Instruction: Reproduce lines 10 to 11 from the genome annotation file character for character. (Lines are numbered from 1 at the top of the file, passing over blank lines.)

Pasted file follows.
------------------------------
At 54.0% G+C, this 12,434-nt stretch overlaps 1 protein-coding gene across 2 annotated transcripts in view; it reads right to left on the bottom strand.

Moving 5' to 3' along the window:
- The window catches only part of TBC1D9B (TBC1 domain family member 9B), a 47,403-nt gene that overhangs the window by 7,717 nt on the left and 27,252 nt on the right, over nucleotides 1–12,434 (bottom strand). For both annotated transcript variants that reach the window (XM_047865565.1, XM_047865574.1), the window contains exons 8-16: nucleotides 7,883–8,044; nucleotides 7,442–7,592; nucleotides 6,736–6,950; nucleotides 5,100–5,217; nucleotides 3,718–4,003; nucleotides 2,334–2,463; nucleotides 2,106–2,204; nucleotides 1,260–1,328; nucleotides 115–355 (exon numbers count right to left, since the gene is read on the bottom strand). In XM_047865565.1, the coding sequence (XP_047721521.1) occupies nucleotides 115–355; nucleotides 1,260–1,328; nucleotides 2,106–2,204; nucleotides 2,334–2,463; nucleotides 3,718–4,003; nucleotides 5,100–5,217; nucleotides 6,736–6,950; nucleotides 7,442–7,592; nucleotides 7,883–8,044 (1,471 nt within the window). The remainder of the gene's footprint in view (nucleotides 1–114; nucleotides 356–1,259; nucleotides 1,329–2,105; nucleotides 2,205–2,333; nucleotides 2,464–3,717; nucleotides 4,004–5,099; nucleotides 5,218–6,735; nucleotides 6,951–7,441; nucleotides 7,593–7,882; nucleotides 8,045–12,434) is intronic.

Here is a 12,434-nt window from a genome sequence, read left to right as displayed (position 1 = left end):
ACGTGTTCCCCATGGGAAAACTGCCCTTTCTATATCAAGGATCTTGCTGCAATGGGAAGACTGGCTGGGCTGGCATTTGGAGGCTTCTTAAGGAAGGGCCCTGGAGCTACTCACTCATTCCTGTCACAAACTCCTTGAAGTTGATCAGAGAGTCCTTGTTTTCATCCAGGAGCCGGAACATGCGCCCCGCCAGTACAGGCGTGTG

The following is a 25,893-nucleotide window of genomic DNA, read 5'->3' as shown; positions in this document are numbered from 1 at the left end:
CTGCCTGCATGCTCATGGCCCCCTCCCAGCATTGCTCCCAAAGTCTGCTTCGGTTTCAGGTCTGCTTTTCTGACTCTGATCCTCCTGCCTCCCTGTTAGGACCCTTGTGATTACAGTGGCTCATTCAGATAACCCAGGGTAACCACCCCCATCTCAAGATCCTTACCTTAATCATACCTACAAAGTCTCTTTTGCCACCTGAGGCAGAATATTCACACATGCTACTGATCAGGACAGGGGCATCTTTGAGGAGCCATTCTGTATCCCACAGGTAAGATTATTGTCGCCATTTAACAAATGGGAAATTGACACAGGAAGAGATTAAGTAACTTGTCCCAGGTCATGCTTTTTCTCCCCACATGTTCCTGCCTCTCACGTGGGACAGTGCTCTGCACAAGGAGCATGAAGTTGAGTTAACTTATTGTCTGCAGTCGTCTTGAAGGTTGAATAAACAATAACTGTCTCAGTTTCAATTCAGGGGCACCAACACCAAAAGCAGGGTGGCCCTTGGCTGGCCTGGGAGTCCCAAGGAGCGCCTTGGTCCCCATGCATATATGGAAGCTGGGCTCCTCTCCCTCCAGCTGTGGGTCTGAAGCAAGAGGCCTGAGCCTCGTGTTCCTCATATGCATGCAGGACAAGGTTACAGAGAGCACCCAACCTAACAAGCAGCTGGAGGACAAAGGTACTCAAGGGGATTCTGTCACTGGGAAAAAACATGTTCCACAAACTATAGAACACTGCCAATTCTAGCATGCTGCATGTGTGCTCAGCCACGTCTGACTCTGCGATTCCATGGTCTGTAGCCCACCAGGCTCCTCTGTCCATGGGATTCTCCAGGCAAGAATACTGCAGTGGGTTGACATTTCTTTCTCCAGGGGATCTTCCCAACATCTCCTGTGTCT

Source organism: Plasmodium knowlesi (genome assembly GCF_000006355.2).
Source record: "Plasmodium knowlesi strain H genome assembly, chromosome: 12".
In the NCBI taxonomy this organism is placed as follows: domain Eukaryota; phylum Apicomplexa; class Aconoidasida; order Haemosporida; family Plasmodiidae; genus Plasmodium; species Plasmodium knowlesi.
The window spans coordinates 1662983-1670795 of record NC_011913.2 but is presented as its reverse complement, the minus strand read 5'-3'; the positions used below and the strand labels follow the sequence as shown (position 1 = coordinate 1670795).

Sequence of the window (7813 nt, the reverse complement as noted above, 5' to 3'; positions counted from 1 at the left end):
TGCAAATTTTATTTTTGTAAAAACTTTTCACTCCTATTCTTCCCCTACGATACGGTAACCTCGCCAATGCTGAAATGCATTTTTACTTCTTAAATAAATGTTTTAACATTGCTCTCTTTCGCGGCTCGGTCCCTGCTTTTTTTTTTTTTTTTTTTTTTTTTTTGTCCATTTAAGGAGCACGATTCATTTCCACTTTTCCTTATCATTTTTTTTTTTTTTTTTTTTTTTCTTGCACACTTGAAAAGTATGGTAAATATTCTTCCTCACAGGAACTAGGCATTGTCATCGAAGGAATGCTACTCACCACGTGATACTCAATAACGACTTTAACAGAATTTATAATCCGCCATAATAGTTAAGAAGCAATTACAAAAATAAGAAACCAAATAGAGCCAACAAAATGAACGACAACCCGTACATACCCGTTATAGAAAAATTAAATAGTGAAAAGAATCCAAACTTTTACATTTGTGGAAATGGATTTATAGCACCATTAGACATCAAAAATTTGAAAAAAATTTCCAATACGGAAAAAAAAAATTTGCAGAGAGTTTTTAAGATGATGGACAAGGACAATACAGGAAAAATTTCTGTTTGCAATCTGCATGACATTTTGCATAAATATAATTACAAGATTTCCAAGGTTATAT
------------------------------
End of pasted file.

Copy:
In the NCBI taxonomy this organism is placed as follows: domain Eukaryota; phylum Apicomplexa; class Aconoidasida; order Haemosporida; family Plasmodiidae; genus Plasmodium; species Plasmodium knowlesi.
The window spans coordinates 1662983-1670795 of record NC_011913.2 but is presented as its reverse complement, the minus strand read 5'-3'; the positions used below and the strand labels follow the sequence as shown (position 1 = coordinate 1670795).